Stealth Planting

 

The Oenothera grandiflora Evening Primrose collected by William Bartram is one of my favorite plants to grow.  It is also a favorite of rabbits.

So I came up with a plan to do stealth planting, strategically putting the Primrose among plants rabbits don’t eat.  In the middle of the photo is one planted with Shrimp Plants.

In this photo a Primrose is planted with Salvia.  I bet you can’t even find it.

Rabbits never touch the Gulf Coast Penstemon and neither do I as they smell bad, but make up for that fact by being pretty.

The Primrose in the front yard are the tall plants that were surrounded by the Penstemon when they were small.  They look darn good.

Yup, I was feeling pretty clever thwarting those rabbits.  As it turns out, deer like the Primrose too and they start eating at the top.  The tall plants in the front yard were just about finished off by the deer (not the rabbits).

I guess I will have to count on the Evening Primrose I planted in pots, in a high planter, in the fenced in backyard.

 


22 Comments on “Stealth Planting”

  1. Pesky animals! I have a squirrel who is making it his business to dig up every plant in the back garden. If it’s not one thing, it’s something else.

  2. janesmudgeegarden says:

    Fences must be the only answer. I don’t plant Evening Primrose here as it would take over the whole garden!

  3. Eliza Waters says:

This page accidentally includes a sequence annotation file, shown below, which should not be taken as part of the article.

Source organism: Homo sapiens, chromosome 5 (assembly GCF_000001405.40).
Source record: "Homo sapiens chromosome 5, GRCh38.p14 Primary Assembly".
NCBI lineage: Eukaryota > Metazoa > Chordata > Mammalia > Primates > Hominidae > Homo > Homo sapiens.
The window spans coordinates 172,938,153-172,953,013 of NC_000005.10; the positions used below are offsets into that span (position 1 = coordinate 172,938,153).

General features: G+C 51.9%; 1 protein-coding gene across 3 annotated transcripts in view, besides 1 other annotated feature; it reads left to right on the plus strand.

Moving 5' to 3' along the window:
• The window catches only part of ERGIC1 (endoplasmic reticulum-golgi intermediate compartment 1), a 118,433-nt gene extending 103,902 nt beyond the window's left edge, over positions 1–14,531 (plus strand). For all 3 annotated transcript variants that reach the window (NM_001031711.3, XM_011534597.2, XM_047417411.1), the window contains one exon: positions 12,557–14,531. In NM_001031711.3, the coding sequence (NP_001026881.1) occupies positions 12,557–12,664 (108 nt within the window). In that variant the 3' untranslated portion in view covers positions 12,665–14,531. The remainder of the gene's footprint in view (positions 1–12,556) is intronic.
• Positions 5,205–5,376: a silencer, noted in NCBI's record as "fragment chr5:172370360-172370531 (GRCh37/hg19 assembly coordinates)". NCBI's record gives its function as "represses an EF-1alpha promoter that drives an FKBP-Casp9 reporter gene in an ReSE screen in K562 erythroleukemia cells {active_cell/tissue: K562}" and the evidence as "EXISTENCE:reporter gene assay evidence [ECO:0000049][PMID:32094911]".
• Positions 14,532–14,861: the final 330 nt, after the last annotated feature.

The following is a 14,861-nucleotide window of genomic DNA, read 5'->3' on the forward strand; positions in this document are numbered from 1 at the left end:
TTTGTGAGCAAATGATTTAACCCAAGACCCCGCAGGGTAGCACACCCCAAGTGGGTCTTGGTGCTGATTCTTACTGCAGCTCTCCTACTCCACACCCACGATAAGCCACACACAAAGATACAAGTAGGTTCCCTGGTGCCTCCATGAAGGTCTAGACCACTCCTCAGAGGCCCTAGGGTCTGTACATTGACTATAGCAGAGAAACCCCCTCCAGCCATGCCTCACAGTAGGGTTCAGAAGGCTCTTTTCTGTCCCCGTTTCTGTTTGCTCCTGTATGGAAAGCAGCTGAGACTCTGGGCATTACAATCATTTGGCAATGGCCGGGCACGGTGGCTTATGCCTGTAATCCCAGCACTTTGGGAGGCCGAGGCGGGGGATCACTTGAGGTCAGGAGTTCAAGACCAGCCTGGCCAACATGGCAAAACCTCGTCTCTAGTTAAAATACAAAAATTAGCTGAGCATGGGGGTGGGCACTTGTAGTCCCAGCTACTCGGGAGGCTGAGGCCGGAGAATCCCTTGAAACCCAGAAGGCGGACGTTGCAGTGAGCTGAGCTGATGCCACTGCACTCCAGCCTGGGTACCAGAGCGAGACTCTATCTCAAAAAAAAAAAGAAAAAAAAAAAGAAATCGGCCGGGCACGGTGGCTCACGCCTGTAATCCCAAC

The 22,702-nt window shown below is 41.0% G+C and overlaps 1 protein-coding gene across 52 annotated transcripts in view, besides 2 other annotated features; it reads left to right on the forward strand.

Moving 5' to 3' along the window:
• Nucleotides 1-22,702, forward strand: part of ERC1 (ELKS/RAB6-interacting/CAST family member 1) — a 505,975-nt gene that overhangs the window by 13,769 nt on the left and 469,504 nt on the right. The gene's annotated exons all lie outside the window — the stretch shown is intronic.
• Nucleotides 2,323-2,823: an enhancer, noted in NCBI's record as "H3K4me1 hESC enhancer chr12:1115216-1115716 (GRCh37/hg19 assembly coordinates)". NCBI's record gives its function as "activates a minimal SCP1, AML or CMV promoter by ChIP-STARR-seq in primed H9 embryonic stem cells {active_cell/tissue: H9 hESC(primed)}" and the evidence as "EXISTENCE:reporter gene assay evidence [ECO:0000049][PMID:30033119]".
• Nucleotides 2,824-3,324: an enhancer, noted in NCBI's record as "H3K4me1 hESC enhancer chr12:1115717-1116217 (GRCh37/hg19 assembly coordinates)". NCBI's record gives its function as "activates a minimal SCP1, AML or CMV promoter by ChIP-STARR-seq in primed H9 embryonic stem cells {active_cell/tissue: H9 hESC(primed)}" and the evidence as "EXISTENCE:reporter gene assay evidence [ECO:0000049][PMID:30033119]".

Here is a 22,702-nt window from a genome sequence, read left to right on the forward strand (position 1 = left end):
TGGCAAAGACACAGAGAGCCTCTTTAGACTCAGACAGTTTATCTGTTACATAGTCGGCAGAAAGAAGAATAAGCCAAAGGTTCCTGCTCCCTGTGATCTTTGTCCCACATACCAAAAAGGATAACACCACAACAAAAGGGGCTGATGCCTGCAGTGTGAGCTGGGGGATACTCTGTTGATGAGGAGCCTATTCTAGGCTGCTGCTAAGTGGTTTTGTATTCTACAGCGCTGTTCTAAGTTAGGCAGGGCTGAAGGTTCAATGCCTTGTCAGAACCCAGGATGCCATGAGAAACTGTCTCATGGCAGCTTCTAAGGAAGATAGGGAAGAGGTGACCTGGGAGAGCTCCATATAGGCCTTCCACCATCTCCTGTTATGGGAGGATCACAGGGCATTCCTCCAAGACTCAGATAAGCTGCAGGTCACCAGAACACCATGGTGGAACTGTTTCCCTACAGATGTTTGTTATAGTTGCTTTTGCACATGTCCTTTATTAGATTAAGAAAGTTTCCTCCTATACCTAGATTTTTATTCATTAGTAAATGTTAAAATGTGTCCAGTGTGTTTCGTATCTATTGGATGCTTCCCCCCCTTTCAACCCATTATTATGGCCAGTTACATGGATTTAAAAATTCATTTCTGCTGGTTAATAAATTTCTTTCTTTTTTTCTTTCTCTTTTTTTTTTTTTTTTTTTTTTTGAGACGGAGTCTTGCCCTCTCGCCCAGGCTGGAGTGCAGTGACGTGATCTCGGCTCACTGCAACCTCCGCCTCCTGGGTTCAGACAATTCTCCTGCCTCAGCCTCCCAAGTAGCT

Deer are driving me crazy, devouring things in the night. The hosta are stubs! 😦
    I think stealth planting is a great idea, even if it doesn’t work with deer.

  4. shoreacres says:

    This is a gorgeous primrose. The other species I’ve seen have been nibbled but not chomped — probably because they’re in locations like the beach, where insects are probably a greater threat than rabbits or deer. Another member of this family’s named for a fellow who explored and collected in early Texas: Berlandier’s sundrops. They’re pretty common down here, though a bit smaller. But they share that pretty yellow color!

    • This one was collected in Alabama and then grown in Philadelphia. It disappeared for a while, but I believe it has been found in the wild again. I don’t think it is as hardy of a grower as others.

  5. Deb says:

    Now that’s interesting…as I have primrose growing out along the pasture fence ,some are even growing in the pasture,deer nor rabbits bother it ,wonder what kind I have ? The flowers are very similar but the leaves are just a little different.

  6. Sheryl says:

    I wonder if stealth planting works with deer. I’m having a lot of problems with them eating my flowers.

  7. tonytomeo says:

    That gulf coast penstemon looks like our native. The color is indistinguishable. Ours does not smell bad though.

  8. carol says:

    I used to have squirrels who would chew my resin flower pots and even gnaw on the terra cotta ones. They were keeping their constantly growing teeth down (like rabbits) and also looking for salt. Who knew?

  9. pbmgarden says:

    Hope your Plan B using the container works for you.

  10. Now, why didn’t we think of that? We bought a cage for ours, so now the rabbits eat the tips of the leaves that lean outside the cage.


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